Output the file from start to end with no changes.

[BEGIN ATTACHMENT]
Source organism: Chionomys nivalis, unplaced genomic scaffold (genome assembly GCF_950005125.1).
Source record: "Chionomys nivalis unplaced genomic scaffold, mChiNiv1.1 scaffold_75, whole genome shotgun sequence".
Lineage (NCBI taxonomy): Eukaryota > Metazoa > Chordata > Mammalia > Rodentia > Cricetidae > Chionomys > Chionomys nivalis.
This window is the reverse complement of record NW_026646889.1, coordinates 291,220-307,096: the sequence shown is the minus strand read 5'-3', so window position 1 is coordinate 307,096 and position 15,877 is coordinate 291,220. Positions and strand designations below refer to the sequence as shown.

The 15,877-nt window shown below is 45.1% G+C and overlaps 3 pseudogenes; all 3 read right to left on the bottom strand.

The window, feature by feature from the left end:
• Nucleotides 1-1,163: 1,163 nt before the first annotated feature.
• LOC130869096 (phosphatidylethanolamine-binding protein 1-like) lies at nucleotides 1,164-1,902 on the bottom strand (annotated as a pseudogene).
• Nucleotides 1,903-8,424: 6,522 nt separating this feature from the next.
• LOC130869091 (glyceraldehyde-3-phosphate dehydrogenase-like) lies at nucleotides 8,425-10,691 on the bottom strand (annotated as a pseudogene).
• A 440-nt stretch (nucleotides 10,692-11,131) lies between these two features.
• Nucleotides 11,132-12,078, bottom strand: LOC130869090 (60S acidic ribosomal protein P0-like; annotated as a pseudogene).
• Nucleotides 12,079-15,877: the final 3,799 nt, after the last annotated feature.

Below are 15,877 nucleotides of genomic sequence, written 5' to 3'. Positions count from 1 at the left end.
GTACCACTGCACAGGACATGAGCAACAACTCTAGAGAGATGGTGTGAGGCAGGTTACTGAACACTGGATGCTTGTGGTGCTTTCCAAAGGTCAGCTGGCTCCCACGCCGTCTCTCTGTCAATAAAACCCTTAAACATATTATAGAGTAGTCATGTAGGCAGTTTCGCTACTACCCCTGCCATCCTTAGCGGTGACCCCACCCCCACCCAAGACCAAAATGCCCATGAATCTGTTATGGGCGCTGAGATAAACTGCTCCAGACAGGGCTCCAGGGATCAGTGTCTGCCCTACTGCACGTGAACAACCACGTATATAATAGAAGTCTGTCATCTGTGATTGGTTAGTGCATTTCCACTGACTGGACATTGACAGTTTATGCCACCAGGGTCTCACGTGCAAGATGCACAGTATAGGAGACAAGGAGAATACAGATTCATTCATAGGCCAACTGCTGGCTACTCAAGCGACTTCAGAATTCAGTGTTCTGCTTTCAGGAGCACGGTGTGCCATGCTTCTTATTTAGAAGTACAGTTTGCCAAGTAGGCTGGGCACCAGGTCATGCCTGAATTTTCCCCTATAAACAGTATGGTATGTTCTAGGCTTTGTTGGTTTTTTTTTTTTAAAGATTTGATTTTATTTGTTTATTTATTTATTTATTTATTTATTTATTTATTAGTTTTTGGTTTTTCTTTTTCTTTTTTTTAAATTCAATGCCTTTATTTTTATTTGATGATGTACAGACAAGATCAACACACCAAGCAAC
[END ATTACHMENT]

Source organism: Chionomys nivalis, unplaced genomic scaffold (genome assembly GCF_950005125.1).
Source record: "Chionomys nivalis unplaced genomic scaffold, mChiNiv1.1 scaffold_75, whole genome shotgun sequence".
Lineage (NCBI taxonomy): Eukaryota > Metazoa > Chordata > Mammalia > Rodentia > Cricetidae > Chionomys > Chionomys nivalis.
This window is the reverse complement of record NW_026646889.1, coordinates 291,220-307,096: the sequence shown is the minus strand read 5'-3', so window position 1 is coordinate 307,096 and position 15,877 is coordinate 291,220. Positions and strand designations below refer to the sequence as shown.

The 15,877-nt window shown below is 45.1% G+C and overlaps 3 pseudogenes; all 3 read right to left on the bottom strand.

The window, feature by feature from the left end:
• Nucleotides 1-1,163: 1,163 nt before the first annotated feature.
• LOC130869096 (phosphatidylethanolamine-binding protein 1-like) lies at nucleotides 1,164-1,902 on the bottom strand (annotated as a pseudogene).
• Nucleotides 1,903-8,424: 6,522 nt separating this feature from the next.
• LOC130869091 (glyceraldehyde-3-phosphate dehydrogenase-like) lies at nucleotides 8,425-10,691 on the bottom strand (annotated as a pseudogene).
• A 440-nt stretch (nucleotides 10,692-11,131) lies between these two features.
• Nucleotides 11,132-12,078, bottom strand: LOC130869090 (60S acidic ribosomal protein P0-like; annotated as a pseudogene).
• Nucleotides 12,079-15,877: the final 3,799 nt, after the last annotated feature.

Below are 15,877 nucleotides of genomic sequence, written 5' to 3'. Positions count from 1 at the left end.
GTACCACTGCACAGGACATGAGCAACAACTCTAGAGAGATGGTGTGAGGCAGGTTACTGAACACTGGATGCTTGTGGTGCTTTCCAAAGGTCAGCTGGCTCCCACGCCGTCTCTCTGTCAATAAAACCCTTAAACATATTATAGAGTAGTCATGTAGGCAGTTTCGCTACTACCCCTGCCATCCTTAGCGGTGACCCCACCCCCACCCAAGACCAAAATGCCCATGAATCTGTTATGGGCGCTGAGATAAACTGCTCCAGACAGGGCTCCAGGGATCAGTGTCTGCCCTACTGCACGTGAACAACCACGTATATAATAGAAGTCTGTCATCTGTGATTGGTTAGTGCATTTCCACTGACTGGACATTGACAGTTTATGCCACCAGGGTCTCACGTGCAAGATGCACAGTATAGGAGACAAGGAGAATACAGATTCATTCATAGGCCAACTGCTGGCTACTCAAGCGACTTCAGAATTCAGTGTTCTGCTTTCAGGAGCACGGTGTGCCATGCTTCTTATTTAGAAGTACAGTTTGCCAAGTAGGCTGGGCACCAGGTCATGCCTGAATTTTCCCCTATAAACAGTATGGTATGTTCTAGGCTTTGTTGGTTTTTTTTTTTTAAAGATTTGATTTTATTTGTTTATTTATTTATTTATTTATTTATTTATTTATTAGTTTTTGGTTTTTCTTTTTCTTTTTTTTAAATTCAATGCCTTTATTTTTATTTGATGATGTACAGACAAGATCAACACACCAAGCAAC